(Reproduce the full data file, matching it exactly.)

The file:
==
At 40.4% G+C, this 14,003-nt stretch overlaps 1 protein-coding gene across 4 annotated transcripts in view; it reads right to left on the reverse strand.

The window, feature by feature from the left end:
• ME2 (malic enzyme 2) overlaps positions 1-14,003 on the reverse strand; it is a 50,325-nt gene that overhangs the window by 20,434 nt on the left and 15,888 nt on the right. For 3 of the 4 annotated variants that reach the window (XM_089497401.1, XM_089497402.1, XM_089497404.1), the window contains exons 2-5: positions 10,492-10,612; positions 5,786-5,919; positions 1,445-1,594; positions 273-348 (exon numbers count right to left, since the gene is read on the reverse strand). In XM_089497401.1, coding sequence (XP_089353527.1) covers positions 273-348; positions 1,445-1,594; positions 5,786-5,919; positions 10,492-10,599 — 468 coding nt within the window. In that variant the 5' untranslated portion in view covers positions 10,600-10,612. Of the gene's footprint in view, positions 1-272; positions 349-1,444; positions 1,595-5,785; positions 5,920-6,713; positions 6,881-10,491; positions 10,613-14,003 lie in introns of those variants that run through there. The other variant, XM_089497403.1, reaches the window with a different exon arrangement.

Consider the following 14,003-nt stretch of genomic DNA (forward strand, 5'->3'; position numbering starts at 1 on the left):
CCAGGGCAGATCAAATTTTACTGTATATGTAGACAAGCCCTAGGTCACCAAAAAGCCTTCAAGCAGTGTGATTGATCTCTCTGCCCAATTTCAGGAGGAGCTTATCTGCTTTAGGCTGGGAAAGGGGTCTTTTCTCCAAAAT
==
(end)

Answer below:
At 40.4% G+C, this 14,003-nt stretch overlaps 1 protein-coding gene across 4 annotated transcripts in view; it reads right to left on the reverse strand.

The window, feature by feature from the left end:
• ME2 (malic enzyme 2) overlaps positions 1-14,003 on the reverse strand; it is a 50,325-nt gene that overhangs the window by 20,434 nt on the left and 15,888 nt on the right. For 3 of the 4 annotated variants that reach the window (XM_089497401.1, XM_089497402.1, XM_089497404.1), the window contains exons 2-5: positions 10,492-10,612; positions 5,786-5,919; positions 1,445-1,594; positions 273-348 (exon numbers count right to left, since the gene is read on the reverse strand). In XM_089497401.1, coding sequence (XP_089353527.1) covers positions 273-348; positions 1,445-1,594; positions 5,786-5,919; positions 10,492-10,599 — 468 coding nt within the window. In that variant the 5' untranslated portion in view covers positions 10,600-10,612. Of the gene's footprint in view, positions 1-272; positions 349-1,444; positions 1,595-5,785; positions 5,920-6,713; positions 6,881-10,491; positions 10,613-14,003 lie in introns of those variants that run through there. The other variant, XM_089497403.1, reaches the window with a different exon arrangement.

Consider the following 14,003-nt stretch of genomic DNA (forward strand, 5'->3'; position numbering starts at 1 on the left):
CCAGGGCAGATCAAATTTTACTGTATATGTAGACAAGCCCTAGGTCACCAAAAAGCCTTCAAGCAGTGTGATTGATCTCTCTGCCCAATTTCAGGAGGAGCTTATCTGCTTTAGGCTGGGAAAGGGGTCTTTTCTCCAAAAT